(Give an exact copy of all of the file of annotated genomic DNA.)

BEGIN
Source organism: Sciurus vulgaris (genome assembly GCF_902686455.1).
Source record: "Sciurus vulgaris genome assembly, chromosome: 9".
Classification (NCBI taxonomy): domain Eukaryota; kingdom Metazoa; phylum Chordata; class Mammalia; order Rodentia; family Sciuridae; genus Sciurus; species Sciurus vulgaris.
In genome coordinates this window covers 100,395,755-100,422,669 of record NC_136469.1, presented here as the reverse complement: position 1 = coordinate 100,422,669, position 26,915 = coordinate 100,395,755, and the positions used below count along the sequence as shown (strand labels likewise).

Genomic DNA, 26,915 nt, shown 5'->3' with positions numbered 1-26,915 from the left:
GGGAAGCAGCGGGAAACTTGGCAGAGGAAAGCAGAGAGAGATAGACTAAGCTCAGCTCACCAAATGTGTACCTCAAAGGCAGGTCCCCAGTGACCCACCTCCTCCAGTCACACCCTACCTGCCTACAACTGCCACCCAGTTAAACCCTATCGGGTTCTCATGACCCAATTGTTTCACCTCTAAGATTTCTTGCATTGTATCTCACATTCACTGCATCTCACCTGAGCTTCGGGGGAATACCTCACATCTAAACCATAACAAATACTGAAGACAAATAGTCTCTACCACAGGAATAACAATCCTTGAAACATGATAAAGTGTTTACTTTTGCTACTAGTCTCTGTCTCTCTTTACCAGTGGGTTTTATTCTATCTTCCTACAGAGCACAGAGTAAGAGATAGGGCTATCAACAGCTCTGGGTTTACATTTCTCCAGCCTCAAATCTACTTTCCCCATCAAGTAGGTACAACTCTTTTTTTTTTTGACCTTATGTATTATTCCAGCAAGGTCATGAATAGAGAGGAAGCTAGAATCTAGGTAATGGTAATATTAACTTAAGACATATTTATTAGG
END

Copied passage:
Source organism: Sciurus vulgaris (genome assembly GCF_902686455.1).
Source record: "Sciurus vulgaris genome assembly, chromosome: 9".
Classification (NCBI taxonomy): domain Eukaryota; kingdom Metazoa; phylum Chordata; class Mammalia; order Rodentia; family Sciuridae; genus Sciurus; species Sciurus vulgaris.
In genome coordinates this window covers 100,395,755-100,422,669 of record NC_136469.1, presented here as the reverse complement: position 1 = coordinate 100,422,669, position 26,915 = coordinate 100,395,755, and the positions used below count along the sequence as shown (strand labels likewise).

Genomic DNA, 26,915 nt, shown 5'->3' with positions numbered 1-26,915 from the left:
GGGAAGCAGCGGGAAACTTGGCAGAGGAAAGCAGAGAGAGATAGACTAAGCTCAGCTCACCAAATGTGTACCTCAAAGGCAGGTCCCCAGTGACCCACCTCCTCCAGTCACACCCTACCTGCCTACAACTGCCACCCAGTTAAACCCTATCGGGTTCTCATGACCCAATTGTTTCACCTCTAAGATTTCTTGCATTGTATCTCACATTCACTGCATCTCACCTGAGCTTCGGGGGAATACCTCACATCTAAACCATAACAAATACTGAAGACAAATAGTCTCTACCACAGGAATAACAATCCTTGAAACATGATAAAGTGTTTACTTTTGCTACTAGTCTCTGTCTCTCTTTACCAGTGGGTTTTATTCTATCTTCCTACAGAGCACAGAGTAAGAGATAGGGCTATCAACAGCTCTGGGTTTACATTTCTCCAGCCTCAAATCTACTTTCCCCATCAAGTAGGTACAACTCTTTTTTTTTTTGACCTTATGTATTATTCCAGCAAGGTCATGAATAGAGAGGAAGCTAGAATCTAGGTAATGGTAATATTAACTTAAGACATATTTATTAGG